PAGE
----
A former NBA player tries to turn around a troubled team.
Image via Comcast/Watchable.
A powerful, new docuseries from Uproxx Media Group shows how a Kentucky high school basketball team challenged a community. Called “Us Against The World,” the 10-part series takes place in a downtrodden Kentucky coal-mining town infamous for racial tension where former NBA star Rodrick Rhodes lifted a diverse high school basketball team to an unlikely state championship.
But the celebration was short-lived after Rhodes’ contract wasn’t renewed after a rocky relationship with Cordia High School’s principal. With his reputation on the line, Rhodes chose to stay and fight for his former players.
For Rhodes, it wasn’t about the stakes of winning or losing on the court.
“To me, this was a story about teaching kids love, and how to love each other,” he said. “And through those things, you can have success in basketball.”
But it was that very success that gave rise to violence, racism, and hatred in a region desperate to shake the legacy of the last public hanging of a black man.
Rhodes was a star player at the University of Kentucky where he was selected in the first round of the 1997 NBA draft by the Houston Rockets. After three seasons in the NBA, Rhodes coached in the college ranks for nearly 10 years but felt he could have the most impact with his players at the high school level.
In 2011, he was named the head coach of the Cordia Lions, in Lotts Creek, Kentucky. Within five years, he had transformed the program — and the lives of a number of teens -- by providing the same discipline and structure his own high school coach, Coach Hurley, gave him when Rhodes himself was a troubled teen from the streets of Jersey City.
“Coach Hurley was a tough love kind of guy,” he said. “Now that I’m a coach, I know exactly what he was doing. I like to challenge the kids, but also give them a hug, and let them know I love them.”
One of his all-stars, spotlighted in the series, is Ramon “Momo” Mercado, a junior who hails from an area known for gang violence in the lower east side of Manhattan. He played point guard under Coach Rhodes at Cordia, who says he could be division one collegiate material if Momo can “get out of his own way.”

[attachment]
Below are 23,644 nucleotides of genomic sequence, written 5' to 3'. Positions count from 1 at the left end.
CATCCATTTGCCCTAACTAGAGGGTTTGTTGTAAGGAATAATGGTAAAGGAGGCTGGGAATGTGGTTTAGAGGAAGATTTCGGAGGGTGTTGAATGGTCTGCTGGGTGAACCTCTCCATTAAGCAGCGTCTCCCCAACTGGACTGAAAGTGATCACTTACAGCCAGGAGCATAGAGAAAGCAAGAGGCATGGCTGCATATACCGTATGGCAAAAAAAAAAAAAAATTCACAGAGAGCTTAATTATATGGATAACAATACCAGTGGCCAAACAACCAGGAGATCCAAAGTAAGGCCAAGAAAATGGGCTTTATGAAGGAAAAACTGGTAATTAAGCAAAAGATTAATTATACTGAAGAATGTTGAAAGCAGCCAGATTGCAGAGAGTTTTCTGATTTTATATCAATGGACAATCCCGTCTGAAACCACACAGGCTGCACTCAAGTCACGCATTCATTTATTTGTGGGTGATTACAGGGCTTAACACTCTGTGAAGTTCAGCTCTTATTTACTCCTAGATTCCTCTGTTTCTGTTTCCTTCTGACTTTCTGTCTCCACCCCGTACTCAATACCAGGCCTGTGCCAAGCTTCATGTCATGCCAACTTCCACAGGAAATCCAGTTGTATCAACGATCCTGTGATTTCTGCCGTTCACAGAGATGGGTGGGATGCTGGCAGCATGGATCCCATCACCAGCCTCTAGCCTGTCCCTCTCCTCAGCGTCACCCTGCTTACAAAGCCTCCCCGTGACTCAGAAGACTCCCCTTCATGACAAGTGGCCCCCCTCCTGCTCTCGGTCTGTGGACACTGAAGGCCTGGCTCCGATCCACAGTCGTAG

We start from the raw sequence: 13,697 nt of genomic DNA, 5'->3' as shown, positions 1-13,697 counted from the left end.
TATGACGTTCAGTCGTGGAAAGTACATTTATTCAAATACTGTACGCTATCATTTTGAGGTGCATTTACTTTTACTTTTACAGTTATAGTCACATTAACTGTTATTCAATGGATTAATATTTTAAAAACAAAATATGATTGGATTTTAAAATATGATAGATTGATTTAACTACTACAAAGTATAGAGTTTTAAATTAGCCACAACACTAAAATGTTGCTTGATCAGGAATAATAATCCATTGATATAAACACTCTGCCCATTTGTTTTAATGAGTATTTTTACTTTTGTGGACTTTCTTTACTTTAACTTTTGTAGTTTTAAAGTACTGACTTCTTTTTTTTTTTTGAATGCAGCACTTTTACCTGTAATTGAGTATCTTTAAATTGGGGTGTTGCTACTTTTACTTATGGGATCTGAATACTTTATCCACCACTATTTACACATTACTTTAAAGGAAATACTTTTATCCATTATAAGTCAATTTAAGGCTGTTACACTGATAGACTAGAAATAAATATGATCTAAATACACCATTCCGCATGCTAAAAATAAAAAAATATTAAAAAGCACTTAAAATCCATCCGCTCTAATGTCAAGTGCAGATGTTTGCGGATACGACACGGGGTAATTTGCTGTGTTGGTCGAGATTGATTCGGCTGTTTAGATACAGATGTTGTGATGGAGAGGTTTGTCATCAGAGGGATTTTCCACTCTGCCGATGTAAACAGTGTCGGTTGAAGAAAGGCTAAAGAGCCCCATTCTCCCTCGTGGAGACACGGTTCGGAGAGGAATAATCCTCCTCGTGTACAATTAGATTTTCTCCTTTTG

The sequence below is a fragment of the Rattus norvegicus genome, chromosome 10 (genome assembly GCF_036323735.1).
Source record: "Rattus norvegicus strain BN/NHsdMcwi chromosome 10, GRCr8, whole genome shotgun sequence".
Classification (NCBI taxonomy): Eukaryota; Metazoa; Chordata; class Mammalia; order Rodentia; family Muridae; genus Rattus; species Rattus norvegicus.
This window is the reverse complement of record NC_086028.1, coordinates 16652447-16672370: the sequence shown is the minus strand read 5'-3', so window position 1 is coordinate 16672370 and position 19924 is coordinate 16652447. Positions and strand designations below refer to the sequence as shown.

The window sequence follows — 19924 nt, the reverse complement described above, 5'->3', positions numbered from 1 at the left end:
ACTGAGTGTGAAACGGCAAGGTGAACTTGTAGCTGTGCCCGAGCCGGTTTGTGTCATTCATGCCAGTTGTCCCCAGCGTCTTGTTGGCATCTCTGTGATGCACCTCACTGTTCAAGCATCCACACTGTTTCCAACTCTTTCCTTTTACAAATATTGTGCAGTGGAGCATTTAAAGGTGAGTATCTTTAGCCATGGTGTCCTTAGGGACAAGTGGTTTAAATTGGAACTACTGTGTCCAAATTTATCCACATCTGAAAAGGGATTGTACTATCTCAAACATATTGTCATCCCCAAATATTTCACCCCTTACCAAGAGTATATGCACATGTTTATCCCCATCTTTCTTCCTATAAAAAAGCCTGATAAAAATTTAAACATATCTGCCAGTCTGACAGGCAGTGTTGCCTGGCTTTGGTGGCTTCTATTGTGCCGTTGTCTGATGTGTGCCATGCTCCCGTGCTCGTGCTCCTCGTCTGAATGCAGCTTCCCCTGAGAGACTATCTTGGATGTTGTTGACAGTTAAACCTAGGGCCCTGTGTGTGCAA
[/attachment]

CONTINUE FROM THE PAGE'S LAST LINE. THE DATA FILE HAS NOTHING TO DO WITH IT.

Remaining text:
Image via Comcast/Watchable.
Having been there himself, Rhodes could relate to how powerful basketball could be in lifting young men up and out of trouble. And Rhodes is committed to being there all the way — even when Momo’s own father isn’t.
“Momo came to my 7-year-old daughter’s soccer game and I asked him, ‘Do you ever get to talk to your father?’” Rhodes said. “He said, ‘No, not really.’ That’s their reality. The phone rings, and no one answers. I wanted him and all of my players to know that I will always answer their call. It doesn’t matter what time it is.”
Rounding out the team with Mercado is Malik Henry (a senior from Queens), Kareem McDonald (a junior from Brooklyn), Oumar Keita (a junior from Mali, Africa), and D’Andre Reed (a freshman from Harlem).
Rhodes said teaching the kids accountability — about taking care of their academics, their bodies, and their health — was about trying to mentor them and change the course of their lives with basketball as the backdrop. Most importantly, he said, he tries to lead by example — by being a good husband and a good father.
“Our whole program is based on loving yourself and loving the guy next to you,” Rhodes said. “If we won some games in the process, that was great. But if one of them were to come to me a few years down the line and said, ‘Coach, I’m married, I have kids. I’m doing well’ — that’s the championship. That’s the win.”
You can watch all 10 episodes of “Us Against the World” on Comcast’s Watchable platform.